San Mateo Bridge
This was a trip on a segment of the San Francisco Bay Trail. After we drove across the San Mateo Bridge, we turned right on the first street, Foster City Blvd. This leads to 3rd Ave, which turns into J. Hart Clinton Drive, where there are free parking lots with ample space. After mounting our bikes, we headed south toward Foster City, crossing under the San Mateo Bridge and eventually riding past some of the residential areas of Foster City, a city built on landfill in the 1960s. I can remember when a certain member of my family assured me that Foster City would eventually sink into the bay. But I can attest to the fact that today the area is attractive and fairly upscale.
San Francisco Bay Trail
We turned around after riding south for about a half hour and headed back north in the direction of San Francisco. We rode around Seal Point Park and then exited the trail to ride into the city of San Mateo, where there are several good restaurants. Although we found the bike bridge across Hwy. 101 by following the directions that we had in a book and by asking a couple of people, we soon found ourselves riding on 3rd Ave., which is not a safe street for cyclists. There is no bike lane, and traffic is heavy. We had a good lunch at Acqua Pazza, a friendly Italian restaurant. We returned on 2nd Ave., which is somewhat safer for cyclists.
Please click here to see a video of some scenes from this ride.
Adam Ruck’s new book France on Two Wheels is a delight for someone like me who loves both cycling and traveling in France. Ruck introduces each ride with a rough map of the route that he and his friend Galaxy followed. They spent a week or a bit more on each trip and completed about 60 miles per day. They really crisscross the country and so introduce the reader to varied aspects of French culture, scenery, and accommodations. I was impressed with the number of places that they took in all the while doing a hard cycling trip each day. Although they treated themselves well eating gourmet food as often as possible, they were faced with the obstacles all cyclists face–steep hills, wind, unclear routes, unexpected traffic, etc.
The book follows each trip in chronological order with an occasional insertion describing a sight, tradition, or famous person set off in its own box. At the end of each chapter, Ruck lists hotels, restaurants, and sources of information with phone numbers and web sites. My one quibble is that the photos do not add as much as they could if they were in color. Of course, I also know that printing color photos adds a great amount to the cost of book production.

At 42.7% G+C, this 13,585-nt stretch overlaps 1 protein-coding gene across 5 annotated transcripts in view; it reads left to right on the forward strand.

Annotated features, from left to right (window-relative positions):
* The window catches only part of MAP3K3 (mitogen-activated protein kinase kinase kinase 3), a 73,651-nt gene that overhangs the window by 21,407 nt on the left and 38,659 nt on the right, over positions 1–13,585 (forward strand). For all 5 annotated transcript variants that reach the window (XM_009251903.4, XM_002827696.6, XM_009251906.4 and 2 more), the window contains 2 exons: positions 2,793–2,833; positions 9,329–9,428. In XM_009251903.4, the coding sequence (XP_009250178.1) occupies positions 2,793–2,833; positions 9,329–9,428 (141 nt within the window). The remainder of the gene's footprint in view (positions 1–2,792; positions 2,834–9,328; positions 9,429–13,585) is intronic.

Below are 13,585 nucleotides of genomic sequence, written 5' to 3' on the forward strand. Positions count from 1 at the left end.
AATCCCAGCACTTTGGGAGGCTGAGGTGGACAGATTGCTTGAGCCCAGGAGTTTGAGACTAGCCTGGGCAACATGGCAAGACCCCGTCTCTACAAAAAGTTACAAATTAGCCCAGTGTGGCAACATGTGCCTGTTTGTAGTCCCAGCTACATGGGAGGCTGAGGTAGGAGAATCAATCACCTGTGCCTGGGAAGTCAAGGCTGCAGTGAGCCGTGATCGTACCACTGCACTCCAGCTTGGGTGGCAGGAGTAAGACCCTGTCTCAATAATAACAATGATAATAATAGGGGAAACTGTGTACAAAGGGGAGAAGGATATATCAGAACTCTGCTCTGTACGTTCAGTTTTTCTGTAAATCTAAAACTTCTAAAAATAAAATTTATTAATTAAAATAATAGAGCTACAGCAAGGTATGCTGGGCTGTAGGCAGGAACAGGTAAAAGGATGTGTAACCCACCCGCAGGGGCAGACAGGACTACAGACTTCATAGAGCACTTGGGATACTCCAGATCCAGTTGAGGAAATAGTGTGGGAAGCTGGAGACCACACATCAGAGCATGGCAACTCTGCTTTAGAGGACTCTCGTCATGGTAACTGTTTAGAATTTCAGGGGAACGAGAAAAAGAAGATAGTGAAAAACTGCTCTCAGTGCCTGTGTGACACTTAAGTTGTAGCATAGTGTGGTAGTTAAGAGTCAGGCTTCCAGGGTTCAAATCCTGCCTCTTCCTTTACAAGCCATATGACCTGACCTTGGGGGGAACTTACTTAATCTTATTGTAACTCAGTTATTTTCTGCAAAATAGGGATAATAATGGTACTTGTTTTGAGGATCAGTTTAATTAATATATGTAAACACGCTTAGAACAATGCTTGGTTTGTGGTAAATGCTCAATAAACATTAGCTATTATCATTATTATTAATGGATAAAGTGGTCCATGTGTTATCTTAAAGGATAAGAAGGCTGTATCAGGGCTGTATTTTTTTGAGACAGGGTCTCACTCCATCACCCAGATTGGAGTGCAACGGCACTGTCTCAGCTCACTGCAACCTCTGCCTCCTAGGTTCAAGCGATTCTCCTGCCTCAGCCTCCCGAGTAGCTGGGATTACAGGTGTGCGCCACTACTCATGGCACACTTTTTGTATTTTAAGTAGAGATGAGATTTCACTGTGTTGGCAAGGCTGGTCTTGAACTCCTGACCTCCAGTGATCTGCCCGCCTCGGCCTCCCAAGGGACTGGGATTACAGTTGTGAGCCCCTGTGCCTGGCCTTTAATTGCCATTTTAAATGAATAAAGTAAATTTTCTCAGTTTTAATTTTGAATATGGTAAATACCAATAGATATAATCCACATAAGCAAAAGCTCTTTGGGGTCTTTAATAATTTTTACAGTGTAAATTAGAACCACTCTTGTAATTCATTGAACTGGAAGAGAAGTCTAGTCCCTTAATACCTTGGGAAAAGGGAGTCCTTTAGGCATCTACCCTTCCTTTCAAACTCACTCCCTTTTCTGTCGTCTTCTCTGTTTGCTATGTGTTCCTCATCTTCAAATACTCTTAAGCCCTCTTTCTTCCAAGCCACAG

I especially enjoyed some of his little vignettes such as the one where they pull up to the door of a restaurant at noon to be greeted by a waitress who condescendingly informs them, “We have a Michelin star, you know”(34). Unwillingly, she admits them and points them toward the lavatory. And remembering my own efforts at doing laundry on the road, I am always amused by the contrivances that Galaxy uses to dry his laundry.
Ruck ‘s self-deprecating humor and his clear factual writing make this book a source of amusement for the reader and also a possible source of information for the would-be cycling tourist.
On the Sunday of Labor Day Weekend, we decided to load our trusty Dahons into the car and escape to one of our favorite destinations. When I looked at the Napa Valley map, I thought that we might ride south from Yountville instead of north as we generally do . It looked possible to ride out Oakville Cross Road to the Silverado Trail, and then head back on Oak Knoll Ave. , returning by the road that runs along the west side of Hwy. 29. Thank goodness, we opted to check Oak Knoll Ave. in the car on the way to Yountville. It is a pretty country road, but there is no shoulder at all, and there is a lot of traffic. So we scrubbed that option and did our usual trip: Yountville to Oakville, across on Oakville Cross Road, down the Silverado trail, and return on Yountville Cross Road.
It was a day with perfect weather, a touch of autumn in the early morning air, but neither too hot nor too cold. The grape vines were heavy with clusters of grapes ready for the harvest. And it was a pleasure to sit in the garden at Oakville Grocery to drink coffee. As we pedaled out Oakville Cross Road past the vineyards and wineries with beautiful stone walls and the clear blue sky and hills in the background, we could almost imagine that we were somewhere in France.
Using my OpenTable app on my phone, I made lunch reservations for us at Lucy at Bardessano. The feeling of being in France continued there because we were served wonderful food with a French flair and good professional service. I had a croque madame surrounded with garden fresh lightly seasoned greens, and my husband had sweet corn soup followed by a latter-day shrimp cocktail. For dessert, we split a butterscotch pot de crème. This meal was not inexpensive, but it was memorable, I would highly recommend this restaurant for a special meal. The following picture shows the outdoor area when it was relatively empty, but it filled up fairly rapidly.
The outdoor dining area at Lucy at Bardessano
AS my husband and I often say to each other, we get much more exercise with our Dahons than we ever did before, and their portability has helped us explore areas in a far more intimate way than we could by any means other than cycling.